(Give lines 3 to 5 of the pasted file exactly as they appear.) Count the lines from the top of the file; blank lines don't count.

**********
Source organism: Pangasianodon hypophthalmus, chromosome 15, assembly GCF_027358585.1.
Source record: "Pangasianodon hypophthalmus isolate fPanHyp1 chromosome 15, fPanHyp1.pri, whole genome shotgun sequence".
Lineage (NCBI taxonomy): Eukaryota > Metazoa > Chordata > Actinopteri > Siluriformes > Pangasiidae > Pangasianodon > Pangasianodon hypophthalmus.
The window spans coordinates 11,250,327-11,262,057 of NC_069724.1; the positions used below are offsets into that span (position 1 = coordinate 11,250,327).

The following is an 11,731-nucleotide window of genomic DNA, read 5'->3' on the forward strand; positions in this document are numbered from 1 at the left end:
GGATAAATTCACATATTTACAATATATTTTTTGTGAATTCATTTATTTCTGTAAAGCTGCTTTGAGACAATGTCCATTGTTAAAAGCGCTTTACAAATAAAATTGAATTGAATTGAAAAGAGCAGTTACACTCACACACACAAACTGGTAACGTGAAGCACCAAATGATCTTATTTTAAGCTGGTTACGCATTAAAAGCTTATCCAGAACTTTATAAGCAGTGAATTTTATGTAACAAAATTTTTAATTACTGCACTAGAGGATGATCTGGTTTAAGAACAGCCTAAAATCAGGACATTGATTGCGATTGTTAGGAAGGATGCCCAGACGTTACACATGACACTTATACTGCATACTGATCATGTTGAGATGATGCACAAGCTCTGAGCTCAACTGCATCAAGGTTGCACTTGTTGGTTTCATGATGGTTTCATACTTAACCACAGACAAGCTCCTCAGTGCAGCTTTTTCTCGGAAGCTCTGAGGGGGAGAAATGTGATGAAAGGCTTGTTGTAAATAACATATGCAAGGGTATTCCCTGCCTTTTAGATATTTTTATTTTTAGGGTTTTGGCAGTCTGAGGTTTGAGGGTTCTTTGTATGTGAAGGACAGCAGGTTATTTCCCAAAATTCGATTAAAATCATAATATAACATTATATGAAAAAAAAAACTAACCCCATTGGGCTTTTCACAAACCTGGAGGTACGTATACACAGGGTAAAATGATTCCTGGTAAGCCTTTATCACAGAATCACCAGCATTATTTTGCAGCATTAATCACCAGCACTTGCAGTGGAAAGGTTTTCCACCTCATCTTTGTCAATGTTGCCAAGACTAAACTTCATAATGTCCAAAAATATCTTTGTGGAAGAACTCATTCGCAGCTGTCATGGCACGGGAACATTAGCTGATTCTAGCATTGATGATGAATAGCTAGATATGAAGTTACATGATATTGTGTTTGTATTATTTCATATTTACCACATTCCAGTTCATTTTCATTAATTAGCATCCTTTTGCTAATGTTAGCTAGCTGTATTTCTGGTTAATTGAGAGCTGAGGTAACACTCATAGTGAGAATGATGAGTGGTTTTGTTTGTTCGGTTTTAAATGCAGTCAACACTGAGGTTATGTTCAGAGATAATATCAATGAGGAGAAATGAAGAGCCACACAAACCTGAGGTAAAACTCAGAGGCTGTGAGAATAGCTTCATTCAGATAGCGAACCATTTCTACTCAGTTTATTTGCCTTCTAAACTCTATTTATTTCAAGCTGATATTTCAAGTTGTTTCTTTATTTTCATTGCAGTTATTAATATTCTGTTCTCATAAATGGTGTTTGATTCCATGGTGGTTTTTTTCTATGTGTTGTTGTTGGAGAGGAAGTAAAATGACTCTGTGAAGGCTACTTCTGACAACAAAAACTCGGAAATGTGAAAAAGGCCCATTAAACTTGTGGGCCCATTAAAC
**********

Lineage (NCBI taxonomy): Eukaryota > Metazoa > Chordata > Actinopteri > Siluriformes > Pangasiidae > Pangasianodon > Pangasianodon hypophthalmus.
The window spans coordinates 11,250,327-11,262,057 of NC_069724.1; the positions used below are offsets into that span (position 1 = coordinate 11,250,327).

The following is an 11,731-nucleotide window of genomic DNA, read 5'->3' on the forward strand; positions in this document are numbered from 1 at the left end: